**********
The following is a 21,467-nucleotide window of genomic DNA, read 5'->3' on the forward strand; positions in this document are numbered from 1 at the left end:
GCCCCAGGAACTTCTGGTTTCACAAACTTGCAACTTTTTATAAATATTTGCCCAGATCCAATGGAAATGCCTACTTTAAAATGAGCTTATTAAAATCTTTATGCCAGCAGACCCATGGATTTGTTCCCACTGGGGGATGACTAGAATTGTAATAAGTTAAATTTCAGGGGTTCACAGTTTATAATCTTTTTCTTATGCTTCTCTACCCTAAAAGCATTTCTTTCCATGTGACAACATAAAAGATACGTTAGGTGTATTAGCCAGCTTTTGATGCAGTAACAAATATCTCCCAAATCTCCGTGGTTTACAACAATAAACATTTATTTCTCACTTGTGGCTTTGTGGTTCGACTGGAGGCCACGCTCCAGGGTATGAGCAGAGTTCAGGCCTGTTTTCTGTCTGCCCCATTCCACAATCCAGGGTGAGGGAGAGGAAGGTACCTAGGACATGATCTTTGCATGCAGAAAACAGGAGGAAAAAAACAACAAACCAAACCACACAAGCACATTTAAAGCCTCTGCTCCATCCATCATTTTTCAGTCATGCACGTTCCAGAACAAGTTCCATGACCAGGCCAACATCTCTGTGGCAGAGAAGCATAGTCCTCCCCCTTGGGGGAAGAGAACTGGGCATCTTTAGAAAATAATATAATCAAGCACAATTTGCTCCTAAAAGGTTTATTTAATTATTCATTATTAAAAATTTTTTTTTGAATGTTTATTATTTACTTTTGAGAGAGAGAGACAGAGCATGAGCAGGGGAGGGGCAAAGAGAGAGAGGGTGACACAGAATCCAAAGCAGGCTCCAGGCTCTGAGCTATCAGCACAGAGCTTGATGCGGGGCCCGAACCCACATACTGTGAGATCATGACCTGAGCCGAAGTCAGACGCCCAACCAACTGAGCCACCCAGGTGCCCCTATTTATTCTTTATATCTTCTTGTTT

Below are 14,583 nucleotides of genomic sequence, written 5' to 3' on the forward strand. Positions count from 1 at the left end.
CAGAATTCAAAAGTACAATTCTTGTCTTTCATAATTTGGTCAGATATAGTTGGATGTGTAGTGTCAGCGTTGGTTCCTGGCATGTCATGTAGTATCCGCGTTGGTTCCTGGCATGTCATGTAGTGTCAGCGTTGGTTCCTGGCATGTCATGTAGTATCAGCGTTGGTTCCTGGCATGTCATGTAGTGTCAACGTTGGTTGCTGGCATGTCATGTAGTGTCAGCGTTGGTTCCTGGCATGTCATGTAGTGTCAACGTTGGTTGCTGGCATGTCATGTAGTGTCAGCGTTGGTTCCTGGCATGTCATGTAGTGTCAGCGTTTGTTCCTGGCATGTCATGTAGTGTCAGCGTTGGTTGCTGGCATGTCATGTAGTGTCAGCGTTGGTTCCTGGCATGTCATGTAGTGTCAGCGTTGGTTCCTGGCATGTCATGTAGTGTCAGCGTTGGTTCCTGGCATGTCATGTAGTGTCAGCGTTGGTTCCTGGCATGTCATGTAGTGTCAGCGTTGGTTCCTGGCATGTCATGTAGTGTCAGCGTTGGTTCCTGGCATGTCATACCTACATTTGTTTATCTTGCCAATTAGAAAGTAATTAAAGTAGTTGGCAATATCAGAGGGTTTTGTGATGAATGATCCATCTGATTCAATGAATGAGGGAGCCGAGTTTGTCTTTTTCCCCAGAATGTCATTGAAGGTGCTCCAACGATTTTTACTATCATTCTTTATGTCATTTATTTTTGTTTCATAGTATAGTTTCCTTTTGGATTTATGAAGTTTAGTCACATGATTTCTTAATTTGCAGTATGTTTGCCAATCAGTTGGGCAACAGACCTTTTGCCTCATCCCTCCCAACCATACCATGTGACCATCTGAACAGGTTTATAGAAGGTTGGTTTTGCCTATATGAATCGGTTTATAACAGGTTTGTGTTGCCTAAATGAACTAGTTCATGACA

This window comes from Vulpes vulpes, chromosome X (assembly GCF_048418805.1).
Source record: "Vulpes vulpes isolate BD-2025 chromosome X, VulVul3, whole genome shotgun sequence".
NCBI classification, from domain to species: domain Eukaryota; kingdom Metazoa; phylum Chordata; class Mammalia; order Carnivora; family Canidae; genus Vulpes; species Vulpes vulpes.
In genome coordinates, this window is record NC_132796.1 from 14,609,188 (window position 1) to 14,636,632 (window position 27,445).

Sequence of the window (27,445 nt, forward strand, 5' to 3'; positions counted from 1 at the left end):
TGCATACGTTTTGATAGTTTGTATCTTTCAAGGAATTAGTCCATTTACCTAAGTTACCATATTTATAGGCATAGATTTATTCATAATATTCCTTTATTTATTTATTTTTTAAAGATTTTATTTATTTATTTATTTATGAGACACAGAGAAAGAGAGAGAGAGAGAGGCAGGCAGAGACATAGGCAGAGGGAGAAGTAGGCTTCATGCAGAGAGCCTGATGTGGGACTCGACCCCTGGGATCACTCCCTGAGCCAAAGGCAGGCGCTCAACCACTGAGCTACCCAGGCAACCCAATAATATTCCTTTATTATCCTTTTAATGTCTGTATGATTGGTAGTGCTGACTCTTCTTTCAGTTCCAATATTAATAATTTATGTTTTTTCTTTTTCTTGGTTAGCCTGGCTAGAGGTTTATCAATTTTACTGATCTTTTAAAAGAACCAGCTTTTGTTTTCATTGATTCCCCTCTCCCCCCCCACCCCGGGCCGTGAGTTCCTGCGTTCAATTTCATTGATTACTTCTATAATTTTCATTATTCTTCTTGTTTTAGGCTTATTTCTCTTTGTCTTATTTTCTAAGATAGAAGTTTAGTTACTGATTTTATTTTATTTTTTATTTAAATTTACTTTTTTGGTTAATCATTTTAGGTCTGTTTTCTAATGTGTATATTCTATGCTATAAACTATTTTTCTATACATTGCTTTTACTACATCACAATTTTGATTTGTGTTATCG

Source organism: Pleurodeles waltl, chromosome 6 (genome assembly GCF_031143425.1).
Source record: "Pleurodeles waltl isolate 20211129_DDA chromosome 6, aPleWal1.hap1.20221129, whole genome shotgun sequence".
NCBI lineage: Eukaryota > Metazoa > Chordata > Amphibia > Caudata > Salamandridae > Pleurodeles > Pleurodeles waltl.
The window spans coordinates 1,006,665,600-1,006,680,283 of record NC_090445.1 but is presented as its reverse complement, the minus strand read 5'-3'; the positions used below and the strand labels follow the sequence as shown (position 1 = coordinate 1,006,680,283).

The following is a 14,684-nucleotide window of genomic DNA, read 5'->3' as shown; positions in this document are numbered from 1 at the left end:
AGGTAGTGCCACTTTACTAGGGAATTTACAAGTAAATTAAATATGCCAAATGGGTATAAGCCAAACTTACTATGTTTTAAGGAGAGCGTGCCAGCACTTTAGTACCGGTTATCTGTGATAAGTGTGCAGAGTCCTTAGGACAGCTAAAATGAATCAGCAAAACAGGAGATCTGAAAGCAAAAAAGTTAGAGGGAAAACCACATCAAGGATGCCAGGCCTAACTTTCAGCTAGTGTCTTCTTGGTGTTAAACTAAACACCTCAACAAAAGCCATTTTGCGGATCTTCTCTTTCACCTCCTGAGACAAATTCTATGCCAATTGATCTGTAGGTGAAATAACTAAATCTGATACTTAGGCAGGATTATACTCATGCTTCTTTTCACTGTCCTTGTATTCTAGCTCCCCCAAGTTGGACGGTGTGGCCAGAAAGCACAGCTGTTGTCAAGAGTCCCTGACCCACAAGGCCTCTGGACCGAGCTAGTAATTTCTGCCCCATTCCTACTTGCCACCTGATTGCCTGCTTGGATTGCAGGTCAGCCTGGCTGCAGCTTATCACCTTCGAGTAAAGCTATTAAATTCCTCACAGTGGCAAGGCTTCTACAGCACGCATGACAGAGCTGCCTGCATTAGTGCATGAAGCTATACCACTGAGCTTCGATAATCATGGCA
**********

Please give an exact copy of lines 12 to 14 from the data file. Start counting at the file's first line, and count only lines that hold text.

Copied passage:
Source record: "Pleurodeles waltl isolate 20211129_DDA chromosome 6, aPleWal1.hap1.20221129, whole genome shotgun sequence".
NCBI lineage: Eukaryota > Metazoa > Chordata > Amphibia > Caudata > Salamandridae > Pleurodeles > Pleurodeles waltl.
The window spans coordinates 1,006,665,600-1,006,680,283 of record NC_090445.1 but is presented as its reverse complement, the minus strand read 5'-3'; the positions used below and the strand labels follow the sequence as shown (position 1 = coordinate 1,006,680,283).